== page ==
According to analysis by S3 Partners, short investors in Tesla— those who placed bets in the market that its shares would lose value — have lost $35 billion on those positions so far this year.https://t.co/5EDt56fpJf
— CNN Business (@CNNBusiness) December 5, 2020
When you short a stock, you take a position where you’re promising to sell the stock in question at a later date at a set price. If the price of the stock at that point in time dips below the price you promised to sell the stock at, you make a profit.
For that to happen, however, the price of the stock needs to go down. Tesla stock is constantly and consistently skyrocketing, boasting a 600% increase year to date, peaking at $607 USD and putting the hurt on short sellers.
To put Tesla short sellers’ loss in perspective, all of the companies operating within the U.S. airline industry posted combined net losses amounting to $24.2 billion USD at the end of Q3 2020, their worst year in recent history, and Tesla has only suffered $6.7 billion USD in losses between 2008 and 2019.
“There’s nothing that compares to it that I can remember,” said Ihor Dusaniwsky, managing director at S3 Partners.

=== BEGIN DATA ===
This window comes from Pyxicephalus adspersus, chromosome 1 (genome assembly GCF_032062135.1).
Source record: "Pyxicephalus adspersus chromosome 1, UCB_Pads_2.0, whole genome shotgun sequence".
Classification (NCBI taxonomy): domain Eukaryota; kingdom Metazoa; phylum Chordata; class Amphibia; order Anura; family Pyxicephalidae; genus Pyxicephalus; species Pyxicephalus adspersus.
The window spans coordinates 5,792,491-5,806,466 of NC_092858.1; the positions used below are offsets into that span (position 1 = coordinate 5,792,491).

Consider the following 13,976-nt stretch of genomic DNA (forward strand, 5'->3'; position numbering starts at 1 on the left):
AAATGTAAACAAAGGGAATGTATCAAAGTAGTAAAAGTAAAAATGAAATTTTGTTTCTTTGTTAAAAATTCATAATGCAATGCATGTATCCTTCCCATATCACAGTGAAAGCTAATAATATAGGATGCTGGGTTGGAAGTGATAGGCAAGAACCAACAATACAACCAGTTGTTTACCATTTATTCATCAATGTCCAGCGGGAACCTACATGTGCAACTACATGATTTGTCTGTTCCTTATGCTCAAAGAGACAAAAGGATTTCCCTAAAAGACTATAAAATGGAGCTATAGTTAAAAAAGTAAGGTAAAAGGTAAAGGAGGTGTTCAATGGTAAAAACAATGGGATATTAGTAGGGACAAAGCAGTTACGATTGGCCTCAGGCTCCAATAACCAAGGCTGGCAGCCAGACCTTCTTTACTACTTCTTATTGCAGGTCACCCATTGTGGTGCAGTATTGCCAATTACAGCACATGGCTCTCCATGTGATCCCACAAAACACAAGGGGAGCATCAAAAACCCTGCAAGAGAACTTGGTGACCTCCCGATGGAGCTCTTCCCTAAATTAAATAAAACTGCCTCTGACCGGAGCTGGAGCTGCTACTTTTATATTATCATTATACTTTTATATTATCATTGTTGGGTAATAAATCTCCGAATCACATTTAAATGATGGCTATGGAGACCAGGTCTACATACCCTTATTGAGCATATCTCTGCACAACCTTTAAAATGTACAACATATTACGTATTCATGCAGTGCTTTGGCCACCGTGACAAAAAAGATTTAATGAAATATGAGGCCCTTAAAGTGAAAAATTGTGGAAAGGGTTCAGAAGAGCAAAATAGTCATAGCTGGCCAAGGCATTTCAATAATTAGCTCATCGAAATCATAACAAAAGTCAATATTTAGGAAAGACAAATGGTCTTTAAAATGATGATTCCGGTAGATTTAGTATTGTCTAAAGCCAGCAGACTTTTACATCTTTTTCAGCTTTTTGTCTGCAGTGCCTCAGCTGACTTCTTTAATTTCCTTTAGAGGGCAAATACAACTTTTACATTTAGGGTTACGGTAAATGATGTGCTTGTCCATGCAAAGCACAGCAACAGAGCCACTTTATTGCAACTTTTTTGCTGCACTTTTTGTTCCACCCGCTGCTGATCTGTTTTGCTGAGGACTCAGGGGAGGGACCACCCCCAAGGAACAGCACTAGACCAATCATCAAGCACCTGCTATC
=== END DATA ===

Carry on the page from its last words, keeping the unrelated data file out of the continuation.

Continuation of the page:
With over 6% of the company’s total shares held by short sellers, it’s no secret that Tesla has the highest short interest of any publicly traded company at the moment.
What’s more apparent, however, is CEO Elon Musk’s disdain for short sellers, many of whom are still holding their positions despite massive losses in hopes of Tesla stock being “crushed like a souffle under a sledgehammer.”
Musk has been named Fortune’s Businessperson of the Year for 2020, Tesla holds a market cap of over $500 billion USD, the S&P 500 index has finally decided to include the company — could 2020 get any better for Elon Musk?
Nehal has a passion for everything tech — from electric vehicles to the latest smartphones, and everything in between. Click here to get 1,000 Tesla Supercharger miles free with your next Tesla purchase.